There’s no universal agreement on what constitutes a great neighborhood. But most of us recognize one when we see it.
The ideal neighborhood depends on individual priorities and stages of life. Some seek quiet, others vibrancy and activity. Seniors have different preferences than young, single workers or families with small children.
What’s better than a long life? A long, active and healthy life. Here’s where transportation policy and health policy work together.
People are living longer. There have been dramatic increases in lifespan over the last century, but increases in healthspan have not kept pace.
The United States is terrible at traffic safety. Other developed countries are far superior. Here we risk our lives just to get somewhere. Each year more than 35,000 die in traffic crashes. Almost 5 million more are injured.
Despite the pandemic resulting in less driving, traffic violence has surged, not declined. The road carnage is immoral.
At a safety conference in 2021, National Transportation Safety Board Chair Jennifer Homendy said, “We spent decades planning, designing, building and operating our road system for the efficient movement of people and goods, rather than safety.” She added, “Last year there were … zero deaths and zero crashes on major airlines… (but) 38,680 lives lost on our nation’s roads.”
Street intersections are dangerous. Each day, more than 20 people die in intersection collisions in the United States.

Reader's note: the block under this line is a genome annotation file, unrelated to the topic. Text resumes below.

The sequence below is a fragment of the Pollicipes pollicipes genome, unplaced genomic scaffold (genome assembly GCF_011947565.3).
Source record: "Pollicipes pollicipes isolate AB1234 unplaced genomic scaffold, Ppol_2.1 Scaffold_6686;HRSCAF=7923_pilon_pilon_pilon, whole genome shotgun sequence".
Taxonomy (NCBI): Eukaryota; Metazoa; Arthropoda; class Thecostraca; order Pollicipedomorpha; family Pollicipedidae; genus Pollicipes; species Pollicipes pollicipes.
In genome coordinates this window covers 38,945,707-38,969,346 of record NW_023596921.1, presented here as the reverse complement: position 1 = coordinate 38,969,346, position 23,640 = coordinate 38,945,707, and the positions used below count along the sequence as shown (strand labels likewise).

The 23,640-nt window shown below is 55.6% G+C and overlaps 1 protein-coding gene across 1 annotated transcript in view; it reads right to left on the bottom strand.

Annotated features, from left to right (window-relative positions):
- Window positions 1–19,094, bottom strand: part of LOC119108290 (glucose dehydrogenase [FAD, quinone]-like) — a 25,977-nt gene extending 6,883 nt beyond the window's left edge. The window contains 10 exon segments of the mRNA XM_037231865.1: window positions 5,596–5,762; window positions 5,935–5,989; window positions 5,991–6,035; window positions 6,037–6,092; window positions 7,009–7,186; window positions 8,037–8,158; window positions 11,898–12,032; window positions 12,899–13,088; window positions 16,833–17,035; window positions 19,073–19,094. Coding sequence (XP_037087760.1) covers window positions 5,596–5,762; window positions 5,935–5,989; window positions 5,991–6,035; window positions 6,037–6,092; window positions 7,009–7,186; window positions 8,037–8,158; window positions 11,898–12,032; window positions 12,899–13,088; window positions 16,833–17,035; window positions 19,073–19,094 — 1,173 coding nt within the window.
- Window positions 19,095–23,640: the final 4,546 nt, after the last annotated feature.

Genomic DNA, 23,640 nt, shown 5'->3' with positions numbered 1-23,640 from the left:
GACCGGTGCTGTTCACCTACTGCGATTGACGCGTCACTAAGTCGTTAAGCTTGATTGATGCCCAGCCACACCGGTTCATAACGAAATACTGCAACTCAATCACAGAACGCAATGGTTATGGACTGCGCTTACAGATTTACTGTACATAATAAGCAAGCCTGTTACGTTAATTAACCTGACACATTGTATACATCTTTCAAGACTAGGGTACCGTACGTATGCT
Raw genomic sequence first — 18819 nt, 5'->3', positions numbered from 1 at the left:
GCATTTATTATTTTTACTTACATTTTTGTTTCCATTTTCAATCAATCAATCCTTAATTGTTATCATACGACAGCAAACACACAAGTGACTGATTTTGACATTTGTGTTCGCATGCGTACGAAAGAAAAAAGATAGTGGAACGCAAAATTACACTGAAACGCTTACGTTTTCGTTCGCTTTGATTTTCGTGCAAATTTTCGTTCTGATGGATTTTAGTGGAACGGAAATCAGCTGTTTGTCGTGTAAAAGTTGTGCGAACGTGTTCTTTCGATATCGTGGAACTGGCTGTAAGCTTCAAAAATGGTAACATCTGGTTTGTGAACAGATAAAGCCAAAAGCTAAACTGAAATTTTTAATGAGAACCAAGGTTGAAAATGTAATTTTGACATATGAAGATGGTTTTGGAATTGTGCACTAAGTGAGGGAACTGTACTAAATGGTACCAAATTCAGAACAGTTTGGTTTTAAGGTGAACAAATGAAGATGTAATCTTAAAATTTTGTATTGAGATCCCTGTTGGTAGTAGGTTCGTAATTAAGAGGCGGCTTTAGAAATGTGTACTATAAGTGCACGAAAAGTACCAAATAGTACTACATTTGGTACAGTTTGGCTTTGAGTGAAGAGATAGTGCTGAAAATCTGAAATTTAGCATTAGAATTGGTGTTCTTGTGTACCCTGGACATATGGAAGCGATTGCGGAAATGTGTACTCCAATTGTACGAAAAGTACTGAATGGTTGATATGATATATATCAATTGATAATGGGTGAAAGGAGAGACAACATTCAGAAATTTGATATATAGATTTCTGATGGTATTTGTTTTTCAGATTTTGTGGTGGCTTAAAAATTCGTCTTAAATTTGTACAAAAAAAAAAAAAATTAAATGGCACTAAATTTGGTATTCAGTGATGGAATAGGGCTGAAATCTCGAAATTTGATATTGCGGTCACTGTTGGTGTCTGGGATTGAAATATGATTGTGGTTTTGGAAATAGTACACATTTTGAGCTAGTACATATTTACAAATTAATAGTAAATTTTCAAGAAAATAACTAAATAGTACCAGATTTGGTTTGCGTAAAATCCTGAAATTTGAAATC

Safety is why European nations, Australia and New Zealand turned to roundabouts instead of signals or stop-controlled intersections. With far fewer contact points where vehicles (and pedestrians) cross paths, roundabouts reduce fatal and injury crashes by 80 percent, Federal Highway Administration data show.
Modern roundabouts aren’t the same as Midtown’s small traffic circles, which have stop signs on some approaches. A fundamental difference is that drivers must yield to traffic already in a roundabout.
I’ve biked in the American River Parkway thousands of times over the last 50 years. The rides bring physical fitness and spiritual uplift. Seeing the river, being in nature and spying turkeys, heron, deer, coyotes and the occasional rattlesnake are euphoric.
Especially during the pandemic era, the rides are a great antidote to depression and the cooped-up regimens of lockdowns.
More recently, the rides have brought heartache. It hurts to see century old trees blackened and killed by fires. It’s sad to see shanties and tents crowded together surrounded by trash.
People have camped in the parkway for decades. It’s not a new problem. But the number of people and the visibility of camps have never been greater.
Most commuters hate driving during rush hours. Nonproductive hours trapped in a car are emotionally draining and have physical consequences. Negative impacts include stress, exposure to pollutants, reduced sleep and less opportunity for exercise. The traffic glut not only affects us personally, it degrades the environment.
Before the pandemic, rush hours were hellish in Sacramento. Transportation planners felt compelled to design roads with capacity to handle the peaks. Expensive arterials, freeways and interchanges were built, but underutilized for most of the day. Whenever new construction resulted in excess capacity, motorists soon noticed and filled the new roads up again—a costly cycle without end.